Authors: Darrel Ray
Tags: #The God Virus: How Religion Infects Our Lives and Culture
Copyright © 2009 by Darrel W. Ray. All rights reserved. No part of this publication may be reproduced, stored in a retrieval system or transmitted in any form or by any means, electronic, mechanical, photocopying, recording, or otherwise without the prior written permission of the copyright holder, except brief quotations used in a review.
Editors: Deborah Shouse, Kirsten McBride
(Provided by Quality Books, Inc.)
Ray, Darrel W.
The God virus : how religion infects our lives and culture / by Darrel W. Ray.
Includes bibliographical references and index.
1. Sociobiology--Religious aspects. 2. Psychology, Religious. 3. Religion and science. I. Title.
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The process of writing, interviewing and researching gave me the opportunity to hear the stories of many who have escaped religion. Most of their stories reflect the following four themes:
1. Events that opened their eyes to religious manipulation in their life or family;
2. Long hidden or suppressed doubts about the teachings;
3. Their ultimate act or declaration of liberation from organized religion; and
4. The double-edged sword of living without the crutch of a supernatural friend and learning to accept full responsibility for life.
Many of them recounted both the terror and the relief they felt after leaving religion behind. Terror at realizing there was no longer an imaginary friend; relief that no one was looking over their shoulder any more. Several described the experience as similar to that of a child learning to go to sleep without a favorite teddy bear. Others described it as simply growing up or outgrowing the need for the imaginary friends of childhood.
I don’t want to leave the impression that everybody who contributed and assisted with this book agrees with it completely. Each of us has our own journey. My hope is that the questions and tools this book offers will lead readers to critically examine the influence of religion in their life and culture.
It is a pleasure to acknowledge the friends and colleagues who helped me improve this book in many ways. My son, Aaron, was the initial inspiration. Our talks about religion and philosophy led me to believe there is much to share from my life and academic training. Dr. Dan Dana, my lifelong friend and colleague, provided encouragement and support at every step. Our monthly supper talks helped refine many ideas. It is a profound gift to have such a loyal friend.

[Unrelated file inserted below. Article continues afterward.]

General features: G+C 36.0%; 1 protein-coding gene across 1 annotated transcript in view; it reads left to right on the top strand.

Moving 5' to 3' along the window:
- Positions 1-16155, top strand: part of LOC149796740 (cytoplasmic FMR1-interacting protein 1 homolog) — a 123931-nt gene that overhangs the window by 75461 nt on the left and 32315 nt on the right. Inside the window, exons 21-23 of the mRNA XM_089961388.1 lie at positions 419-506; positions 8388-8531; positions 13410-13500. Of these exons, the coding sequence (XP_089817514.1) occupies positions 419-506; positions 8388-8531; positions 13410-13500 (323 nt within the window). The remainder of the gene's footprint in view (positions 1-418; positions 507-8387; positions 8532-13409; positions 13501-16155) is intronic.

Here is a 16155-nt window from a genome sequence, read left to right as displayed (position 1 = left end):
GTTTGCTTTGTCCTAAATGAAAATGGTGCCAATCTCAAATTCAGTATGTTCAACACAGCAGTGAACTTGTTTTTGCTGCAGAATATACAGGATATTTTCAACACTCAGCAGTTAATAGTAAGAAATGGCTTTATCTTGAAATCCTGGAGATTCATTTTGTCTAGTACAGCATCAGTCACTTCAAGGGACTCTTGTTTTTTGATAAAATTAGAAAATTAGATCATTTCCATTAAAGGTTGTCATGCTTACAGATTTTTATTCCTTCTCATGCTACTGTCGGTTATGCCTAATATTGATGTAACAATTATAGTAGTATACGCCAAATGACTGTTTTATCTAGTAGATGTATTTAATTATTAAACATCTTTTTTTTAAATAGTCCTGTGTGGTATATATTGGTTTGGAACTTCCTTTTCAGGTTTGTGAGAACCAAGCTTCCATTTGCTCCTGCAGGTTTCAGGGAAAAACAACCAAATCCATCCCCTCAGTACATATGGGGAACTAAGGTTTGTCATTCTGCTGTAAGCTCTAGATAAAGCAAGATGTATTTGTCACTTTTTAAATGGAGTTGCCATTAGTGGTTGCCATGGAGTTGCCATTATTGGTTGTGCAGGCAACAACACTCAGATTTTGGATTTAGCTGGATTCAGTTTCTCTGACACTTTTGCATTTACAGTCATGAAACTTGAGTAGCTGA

Missy Andeel, Susan Henrie and Jaime Vogt provided remarkable feedback that demonstrated to me the power of the god virus metaphor. I am grateful for their efforts and willingness to share their experiences with me.
Susan Hart and Judy Roepke stayed close to the project, offering support and feedback at each stage. Our many talks and shared experiences resulted in new ideas and some changes.
Life is full of coincidences. On a plane to Europe, I met Ceil Wirth and struck up a conversation with her about this book. She subsequently asked to read the manuscript. Her questions and editing suggestions led to many instrumental changes. We do not agree on everything, but her ideas and encouragement were welcome.
Other readers provided valuable insights and shared their experiences. Chris Coope, Julie Price, Dave Carleski, Michele Lubbers, Janet Boehm and my wonderful colleague, Laura Northcutt, each unselfishly gave time and energy to this project.
I am grateful also to Kenny Nipp, Earl Doherty and Hemant Mehta, who saw the value of the manuscript and encouraged me to see it through to completion.
Thanks to Shayne Schuldt, who did a wonderful job in the design and graphics of the book, including the cover.
I am also indebted to my two editors, Kirsten McBride and Deborah Shouse, for their attention to detail and critical eye.
Although I cannot use their names here, I am grateful to the many religious people I interviewed as part of my research for the book. While some were open to discussing and critiquing my ideas, most did not wish to be acknowledged.
“The chains men bear they forged themselves. Strike off their chains and they will weep for their lost security.”
-John Passmore, Australian philosopher
Every day religion affects us in ways we may not realize. It makes your Uncle Ned spend hours praying for you; it gives your Baptist neighbor a reason to reject her own child who married a Catholic; it teaches your Pentecostal sister to spank her children to keep them from going to hell; it requires a Catholic priest to deny his sex drive; it causes people to give enormous amounts of money to religious organizations; and causes you to avoid talking to your cousin Jennie for fear she may try to convert you to Jehovah’s Witnesses. Religion has both obvious and subtle influences – on you and on society.
This book explores the impact of religion on you and your world. It draws open the curtain of mystery and offers ways to understand and make informed decisions about religion.